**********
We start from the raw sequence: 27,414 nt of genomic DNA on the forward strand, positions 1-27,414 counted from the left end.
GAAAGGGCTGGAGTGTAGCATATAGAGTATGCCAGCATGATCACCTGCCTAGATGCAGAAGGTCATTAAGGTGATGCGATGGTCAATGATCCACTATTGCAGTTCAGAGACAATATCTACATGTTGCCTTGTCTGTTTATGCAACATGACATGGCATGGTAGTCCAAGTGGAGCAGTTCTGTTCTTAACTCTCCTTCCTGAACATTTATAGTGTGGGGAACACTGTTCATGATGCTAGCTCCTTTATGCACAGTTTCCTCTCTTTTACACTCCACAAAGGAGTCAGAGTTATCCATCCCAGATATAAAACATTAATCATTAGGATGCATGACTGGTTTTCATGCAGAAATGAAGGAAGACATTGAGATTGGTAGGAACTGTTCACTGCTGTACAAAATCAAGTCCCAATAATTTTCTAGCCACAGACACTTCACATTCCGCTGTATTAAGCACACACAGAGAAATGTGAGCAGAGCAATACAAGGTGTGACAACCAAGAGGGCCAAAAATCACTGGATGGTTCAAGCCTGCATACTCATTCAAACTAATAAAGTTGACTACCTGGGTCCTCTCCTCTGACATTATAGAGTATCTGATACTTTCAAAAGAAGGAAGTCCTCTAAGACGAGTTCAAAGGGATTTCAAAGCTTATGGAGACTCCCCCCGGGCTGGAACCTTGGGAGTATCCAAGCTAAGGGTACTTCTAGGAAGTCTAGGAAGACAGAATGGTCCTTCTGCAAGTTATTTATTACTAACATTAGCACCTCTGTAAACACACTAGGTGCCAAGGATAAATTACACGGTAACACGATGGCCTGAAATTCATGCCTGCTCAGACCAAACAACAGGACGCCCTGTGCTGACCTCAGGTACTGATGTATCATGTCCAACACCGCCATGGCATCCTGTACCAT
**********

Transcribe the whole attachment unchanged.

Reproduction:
We start from the raw sequence: 27,414 nt of genomic DNA on the forward strand, positions 1-27,414 counted from the left end.
GAAAGGGCTGGAGTGTAGCATATAGAGTATGCCAGCATGATCACCTGCCTAGATGCAGAAGGTCATTAAGGTGATGCGATGGTCAATGATCCACTATTGCAGTTCAGAGACAATATCTACATGTTGCCTTGTCTGTTTATGCAACATGACATGGCATGGTAGTCCAAGTGGAGCAGTTCTGTTCTTAACTCTCCTTCCTGAACATTTATAGTGTGGGGAACACTGTTCATGATGCTAGCTCCTTTATGCACAGTTTCCTCTCTTTTACACTCCACAAAGGAGTCAGAGTTATCCATCCCAGATATAAAACATTAATCATTAGGATGCATGACTGGTTTTCATGCAGAAATGAAGGAAGACATTGAGATTGGTAGGAACTGTTCACTGCTGTACAAAATCAAGTCCCAATAATTTTCTAGCCACAGACACTTCACATTCCGCTGTATTAAGCACACACAGAGAAATGTGAGCAGAGCAATACAAGGTGTGACAACCAAGAGGGCCAAAAATCACTGGATGGTTCAAGCCTGCATACTCATTCAAACTAATAAAGTTGACTACCTGGGTCCTCTCCTCTGACATTATAGAGTATCTGATACTTTCAAAAGAAGGAAGTCCTCTAAGACGAGTTCAAAGGGATTTCAAAGCTTATGGAGACTCCCCCCGGGCTGGAACCTTGGGAGTATCCAAGCTAAGGGTACTTCTAGGAAGTCTAGGAAGACAGAATGGTCCTTCTGCAAGTTATTTATTACTAACATTAGCACCTCTGTAAACACACTAGGTGCCAAGGATAAATTACACGGTAACACGATGGCCTGAAATTCATGCCTGCTCAGACCAAACAACAGGACGCCCTGTGCTGACCTCAGGTACTGATGTATCATGTCCAACACCGCCATGGCATCCTGTACCAT